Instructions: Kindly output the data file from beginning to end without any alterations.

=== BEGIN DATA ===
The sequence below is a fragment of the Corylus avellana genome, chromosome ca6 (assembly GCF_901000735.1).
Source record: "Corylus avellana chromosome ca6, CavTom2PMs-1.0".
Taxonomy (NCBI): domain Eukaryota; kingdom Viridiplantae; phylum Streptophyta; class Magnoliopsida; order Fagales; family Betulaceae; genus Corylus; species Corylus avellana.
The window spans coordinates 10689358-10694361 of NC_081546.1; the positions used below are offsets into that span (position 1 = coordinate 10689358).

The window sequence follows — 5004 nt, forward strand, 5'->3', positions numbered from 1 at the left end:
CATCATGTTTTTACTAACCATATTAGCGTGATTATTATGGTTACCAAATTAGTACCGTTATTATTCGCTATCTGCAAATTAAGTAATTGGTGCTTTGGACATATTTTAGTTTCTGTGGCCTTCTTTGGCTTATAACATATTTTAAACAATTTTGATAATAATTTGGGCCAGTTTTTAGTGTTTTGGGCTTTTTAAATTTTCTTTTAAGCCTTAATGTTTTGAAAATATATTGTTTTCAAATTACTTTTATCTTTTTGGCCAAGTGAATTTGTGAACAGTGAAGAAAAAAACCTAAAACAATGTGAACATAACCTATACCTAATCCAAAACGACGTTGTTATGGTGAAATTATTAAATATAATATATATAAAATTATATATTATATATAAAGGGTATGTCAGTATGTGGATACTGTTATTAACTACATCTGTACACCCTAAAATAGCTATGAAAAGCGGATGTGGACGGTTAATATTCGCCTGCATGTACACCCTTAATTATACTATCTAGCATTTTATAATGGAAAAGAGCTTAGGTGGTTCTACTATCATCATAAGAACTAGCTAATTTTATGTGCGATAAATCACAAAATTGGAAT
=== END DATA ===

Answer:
The sequence below is a fragment of the Corylus avellana genome, chromosome ca6 (assembly GCF_901000735.1).
Source record: "Corylus avellana chromosome ca6, CavTom2PMs-1.0".
Taxonomy (NCBI): domain Eukaryota; kingdom Viridiplantae; phylum Streptophyta; class Magnoliopsida; order Fagales; family Betulaceae; genus Corylus; species Corylus avellana.
The window spans coordinates 10689358-10694361 of NC_081546.1; the positions used below are offsets into that span (position 1 = coordinate 10689358).

The window sequence follows — 5004 nt, forward strand, 5'->3', positions numbered from 1 at the left end:
CATCATGTTTTTACTAACCATATTAGCGTGATTATTATGGTTACCAAATTAGTACCGTTATTATTCGCTATCTGCAAATTAAGTAATTGGTGCTTTGGACATATTTTAGTTTCTGTGGCCTTCTTTGGCTTATAACATATTTTAAACAATTTTGATAATAATTTGGGCCAGTTTTTAGTGTTTTGGGCTTTTTAAATTTTCTTTTAAGCCTTAATGTTTTGAAAATATATTGTTTTCAAATTACTTTTATCTTTTTGGCCAAGTGAATTTGTGAACAGTGAAGAAAAAAACCTAAAACAATGTGAACATAACCTATACCTAATCCAAAACGACGTTGTTATGGTGAAATTATTAAATATAATATATATAAAATTATATATTATATATAAAGGGTATGTCAGTATGTGGATACTGTTATTAACTACATCTGTACACCCTAAAATAGCTATGAAAAGCGGATGTGGACGGTTAATATTCGCCTGCATGTACACCCTTAATTATACTATCTAGCATTTTATAATGGAAAAGAGCTTAGGTGGTTCTACTATCATCATAAGAACTAGCTAATTTTATGTGCGATAAATCACAAAATTGGAAT